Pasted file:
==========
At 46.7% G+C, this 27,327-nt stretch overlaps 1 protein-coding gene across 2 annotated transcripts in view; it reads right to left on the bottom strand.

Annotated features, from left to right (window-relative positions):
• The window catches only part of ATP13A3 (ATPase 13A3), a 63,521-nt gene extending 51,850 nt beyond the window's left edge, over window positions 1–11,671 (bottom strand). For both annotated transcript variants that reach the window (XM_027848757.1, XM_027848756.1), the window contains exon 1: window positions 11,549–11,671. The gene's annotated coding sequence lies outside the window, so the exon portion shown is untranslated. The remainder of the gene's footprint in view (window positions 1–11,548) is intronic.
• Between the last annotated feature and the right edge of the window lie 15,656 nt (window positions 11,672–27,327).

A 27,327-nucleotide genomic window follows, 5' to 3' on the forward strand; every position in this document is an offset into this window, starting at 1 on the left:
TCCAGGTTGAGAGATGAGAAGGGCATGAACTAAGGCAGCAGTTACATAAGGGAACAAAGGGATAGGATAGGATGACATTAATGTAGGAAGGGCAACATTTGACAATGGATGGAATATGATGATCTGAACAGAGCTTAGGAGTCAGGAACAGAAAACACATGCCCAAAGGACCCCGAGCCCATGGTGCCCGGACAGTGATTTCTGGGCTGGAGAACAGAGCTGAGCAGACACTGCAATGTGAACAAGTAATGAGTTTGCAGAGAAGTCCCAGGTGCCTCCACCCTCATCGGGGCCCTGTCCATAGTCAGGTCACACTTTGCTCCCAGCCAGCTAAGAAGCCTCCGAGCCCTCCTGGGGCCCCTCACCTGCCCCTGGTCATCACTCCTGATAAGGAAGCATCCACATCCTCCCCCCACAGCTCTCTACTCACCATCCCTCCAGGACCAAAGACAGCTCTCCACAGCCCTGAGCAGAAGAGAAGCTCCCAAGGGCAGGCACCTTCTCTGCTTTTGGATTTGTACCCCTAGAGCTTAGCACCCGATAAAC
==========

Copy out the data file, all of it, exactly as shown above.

At 46.7% G+C, this 27,327-nt stretch overlaps 1 protein-coding gene across 2 annotated transcripts in view; it reads right to left on the bottom strand.

Annotated features, from left to right (window-relative positions):
• The window catches only part of ATP13A3 (ATPase 13A3), a 63,521-nt gene extending 51,850 nt beyond the window's left edge, over window positions 1–11,671 (bottom strand). For both annotated transcript variants that reach the window (XM_027848757.1, XM_027848756.1), the window contains exon 1: window positions 11,549–11,671. The gene's annotated coding sequence lies outside the window, so the exon portion shown is untranslated. The remainder of the gene's footprint in view (window positions 1–11,548) is intronic.
• Between the last annotated feature and the right edge of the window lie 15,656 nt (window positions 11,672–27,327).

A 27,327-nucleotide genomic window follows, 5' to 3' on the forward strand; every position in this document is an offset into this window, starting at 1 on the left:
TCCAGGTTGAGAGATGAGAAGGGCATGAACTAAGGCAGCAGTTACATAAGGGAACAAAGGGATAGGATAGGATGACATTAATGTAGGAAGGGCAACATTTGACAATGGATGGAATATGATGATCTGAACAGAGCTTAGGAGTCAGGAACAGAAAACACATGCCCAAAGGACCCCGAGCCCATGGTGCCCGGACAGTGATTTCTGGGCTGGAGAACAGAGCTGAGCAGACACTGCAATGTGAACAAGTAATGAGTTTGCAGAGAAGTCCCAGGTGCCTCCACCCTCATCGGGGCCCTGTCCATAGTCAGGTCACACTTTGCTCCCAGCCAGCTAAGAAGCCTCCGAGCCCTCCTGGGGCCCCTCACCTGCCCCTGGTCATCACTCCTGATAAGGAAGCATCCACATCCTCCCCCCACAGCTCTCTACTCACCATCCCTCCAGGACCAAAGACAGCTCTCCACAGCCCTGAGCAGAAGAGAAGCTCCCAAGGGCAGGCACCTTCTCTGCTTTTGGATTTGTACCCCTAGAGCTTAGCACCCGATAAAC